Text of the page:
SEO and Social Media for Non-Profits

seo and social media for non-profits

This year, I’ve been fortunate to be involved with a non-profit organization here in Atlanta, called Vision Rehabilitation Services of Georgia.  My wife is a member of their staff and I have volunteered to help with promote their upcoming fundraising event via SEO and Social Media.  It’s been a great learning experience and I am proud of the results that have been produced so far.

Screen shot from Google Analytics showing improvment

Thankfully, my wife is often my sounding board and she will be the first person to remind me I am talking over people’s heads.  I love technology and all things internet related. Once I get excited about something, I tend to take off or (incorrectly) assume everyone knows what I’m talking about.

consider your audience

Alas, such is not the case.  The good people at VRS are not technical in nature and I’ve done everything from explaining what Twitter is to how to edit the title of a page in HTML.  They certainly haven’t had much exposure to SEO and Social Media. This, I have found, is great since it helps me stay grounded, slow down, take a breath, and really make a difference in helping achieve results.

 

I have found that I learn best when I have a goal in hand and the can put whatever I’m doing to practice.  This is how I learn and improve.

 

I’m no stranger to Social Media and I consider myself more of a rabid enthusiast as opposed to an expert. I was already somewhat familiar with SEO and the over all concepts, but putting it all together for a good cause really helped me grow and be effective.

 

I’ve bought books, signed up for mailing lists, practiced and experimented.

Rinse, Lather, Repeat for success!

(If you read Malcolm Gladwell’s book, Outliers, you know about opportunity and experience so I think that’s very apropos in this case.)

Malcolm Gladwell's book, Outliers

finishing touches

I’ve been using an example to illustrate how I feel. The example I’ve been using is that the Internet is a car; I know how to work on the engine, transmission and brakes, and with what I’m learning now I’m learning how to put on the custom, hand-painted pin striping.

I’m not going to go into specifically into SEO or Social Media tips for non-profits because that stuff is already plastered all over the web and can be found in books, but I have really enjoyed my experience and am glad I’m helping a great cause.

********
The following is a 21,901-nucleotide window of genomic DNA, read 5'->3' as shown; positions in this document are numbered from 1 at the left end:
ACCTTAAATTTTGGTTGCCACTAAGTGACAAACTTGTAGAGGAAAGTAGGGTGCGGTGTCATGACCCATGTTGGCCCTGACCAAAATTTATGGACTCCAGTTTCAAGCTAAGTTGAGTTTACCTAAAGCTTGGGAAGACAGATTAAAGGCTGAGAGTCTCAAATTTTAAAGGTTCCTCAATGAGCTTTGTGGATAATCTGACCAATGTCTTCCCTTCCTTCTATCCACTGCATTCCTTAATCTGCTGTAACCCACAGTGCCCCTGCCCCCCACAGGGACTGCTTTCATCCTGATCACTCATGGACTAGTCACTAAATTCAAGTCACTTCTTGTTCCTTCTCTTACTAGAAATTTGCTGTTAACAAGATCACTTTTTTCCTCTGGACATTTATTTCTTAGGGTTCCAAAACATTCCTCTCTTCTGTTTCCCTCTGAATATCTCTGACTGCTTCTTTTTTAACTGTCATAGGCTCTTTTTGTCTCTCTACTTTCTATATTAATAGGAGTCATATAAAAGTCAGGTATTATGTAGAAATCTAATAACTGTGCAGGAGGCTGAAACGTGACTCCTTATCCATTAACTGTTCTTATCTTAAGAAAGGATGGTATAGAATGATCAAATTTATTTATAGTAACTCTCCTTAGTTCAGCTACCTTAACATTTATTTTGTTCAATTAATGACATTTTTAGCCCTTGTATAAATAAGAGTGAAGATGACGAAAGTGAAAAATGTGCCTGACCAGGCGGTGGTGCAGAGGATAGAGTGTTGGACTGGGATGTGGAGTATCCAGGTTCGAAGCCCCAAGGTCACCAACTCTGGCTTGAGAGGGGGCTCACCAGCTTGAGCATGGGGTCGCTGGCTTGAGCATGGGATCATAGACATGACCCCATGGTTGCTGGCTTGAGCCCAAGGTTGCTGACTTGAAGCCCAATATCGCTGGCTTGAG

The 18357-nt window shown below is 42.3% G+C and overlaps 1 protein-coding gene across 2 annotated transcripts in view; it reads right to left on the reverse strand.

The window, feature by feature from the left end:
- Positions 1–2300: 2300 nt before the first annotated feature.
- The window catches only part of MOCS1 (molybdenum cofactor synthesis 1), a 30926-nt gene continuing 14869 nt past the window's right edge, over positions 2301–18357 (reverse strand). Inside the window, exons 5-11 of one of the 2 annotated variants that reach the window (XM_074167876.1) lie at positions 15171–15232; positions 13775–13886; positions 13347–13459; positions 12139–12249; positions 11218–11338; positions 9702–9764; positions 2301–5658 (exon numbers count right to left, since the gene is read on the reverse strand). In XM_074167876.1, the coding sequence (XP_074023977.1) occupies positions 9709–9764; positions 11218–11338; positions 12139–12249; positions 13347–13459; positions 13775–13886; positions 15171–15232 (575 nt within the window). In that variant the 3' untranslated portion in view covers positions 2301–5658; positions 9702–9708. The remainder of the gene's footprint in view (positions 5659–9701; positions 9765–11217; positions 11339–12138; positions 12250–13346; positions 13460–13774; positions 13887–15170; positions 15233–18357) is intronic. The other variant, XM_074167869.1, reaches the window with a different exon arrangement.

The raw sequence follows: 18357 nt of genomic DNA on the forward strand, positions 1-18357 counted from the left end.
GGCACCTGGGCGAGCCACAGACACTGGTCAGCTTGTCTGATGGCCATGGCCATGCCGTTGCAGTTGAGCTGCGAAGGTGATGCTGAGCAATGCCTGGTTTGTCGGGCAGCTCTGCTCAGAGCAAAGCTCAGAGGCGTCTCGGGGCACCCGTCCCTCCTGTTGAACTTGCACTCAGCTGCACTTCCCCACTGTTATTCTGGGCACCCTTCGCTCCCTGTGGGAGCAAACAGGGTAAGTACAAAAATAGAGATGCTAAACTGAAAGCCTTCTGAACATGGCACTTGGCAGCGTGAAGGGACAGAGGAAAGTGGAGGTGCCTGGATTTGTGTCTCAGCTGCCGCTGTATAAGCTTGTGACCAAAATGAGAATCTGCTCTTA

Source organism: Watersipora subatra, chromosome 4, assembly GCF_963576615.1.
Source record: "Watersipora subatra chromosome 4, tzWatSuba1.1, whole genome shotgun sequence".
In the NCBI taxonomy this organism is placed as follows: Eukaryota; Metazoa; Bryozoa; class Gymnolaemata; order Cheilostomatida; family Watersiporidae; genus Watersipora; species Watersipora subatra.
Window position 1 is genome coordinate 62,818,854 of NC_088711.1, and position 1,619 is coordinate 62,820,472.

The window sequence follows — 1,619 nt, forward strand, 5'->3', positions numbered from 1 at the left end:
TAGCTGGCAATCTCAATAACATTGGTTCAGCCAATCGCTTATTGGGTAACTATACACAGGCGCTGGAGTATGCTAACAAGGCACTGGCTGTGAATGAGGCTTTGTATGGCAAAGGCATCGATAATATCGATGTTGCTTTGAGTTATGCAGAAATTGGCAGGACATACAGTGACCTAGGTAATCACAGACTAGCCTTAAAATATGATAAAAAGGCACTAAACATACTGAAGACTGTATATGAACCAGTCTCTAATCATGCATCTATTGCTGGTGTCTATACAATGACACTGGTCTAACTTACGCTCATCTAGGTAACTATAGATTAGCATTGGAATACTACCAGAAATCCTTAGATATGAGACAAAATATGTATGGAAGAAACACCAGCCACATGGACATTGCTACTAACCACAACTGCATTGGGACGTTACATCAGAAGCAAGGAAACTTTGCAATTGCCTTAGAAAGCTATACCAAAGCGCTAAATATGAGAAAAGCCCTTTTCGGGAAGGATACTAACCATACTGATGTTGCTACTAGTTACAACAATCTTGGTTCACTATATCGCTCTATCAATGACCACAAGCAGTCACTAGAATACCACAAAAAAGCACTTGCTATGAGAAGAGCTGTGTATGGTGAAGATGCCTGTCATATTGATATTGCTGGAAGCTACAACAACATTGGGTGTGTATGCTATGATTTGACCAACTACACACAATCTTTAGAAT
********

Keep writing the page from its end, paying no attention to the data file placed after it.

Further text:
But is has become clear to me that you have to use both, or that is to say, you should use bothThe sum is greater than the parts and with the various tools available, you can see the results, (whether positive or negative) pretty quickly.

goals

I guess the one piece of advice I can give, is to have a goal.  Whether it is something like “getting people to sign up for the fundraiser,” or “move up in search engine results,” or simply create awareness, you got to have identified what you are trying to do.   SEO and Social Media just for the heck of it, will not work.

 

Oh, and if you are interested in helping our cause and seeing how SEO and Social Media can help a non-profit, check out the Spooktacular Chase, 5k Race in Symrna GA.

 

I’d love to hear any suggestions or questions you have.

 

 

 

 

cycles of improvements

A good friend of mine shared something with me that was really cool.  Surely, you’ve heard to TED Talks. In case you didn’t here’s a brief description:

TED is a small nonprofit devoted to Ideas Worth Spreading. It started out (in 1984) as a conference bringing together people from three worlds: Technology, Entertainment, Design. Since then its scope has become ever broader. Along with two annual conferences — the TED Conference in Long Beach and Palm Springs each spring, and the TEDGlobal conference in Edinburgh UK each summer — TED includes the award-winning TEDTalks video site, the Open Translation Project and Open TV Project, the inspiring TED Fellows and TEDx programs, and the annual TED Prize.

And that’s taken right from their website.

I honestly don’t watch enough of them.  Some of videos I seen are “knock-yer-socks-off” type of good.  Most everything I’ve seen so far has been really inspiration.

So, my friend shared with me, TED Curator Chris Anderson on Crowd Accelerated Innovation, which was featured in Wired. I’ll embed the accompanying video here. I think both the article and the video have profound impact. Anderson’s video focuses on videos, but I feel the same sentiment can be applied towards Twitter and Facebook, and other social media outlets.

What I find interesting, is the concept of people who have passion and are self-taught, can raise the bar on those classically trained.

Innovation is hard work; it based on 100’s of hours of research, practice… abscense of desire… it’s not going to happen…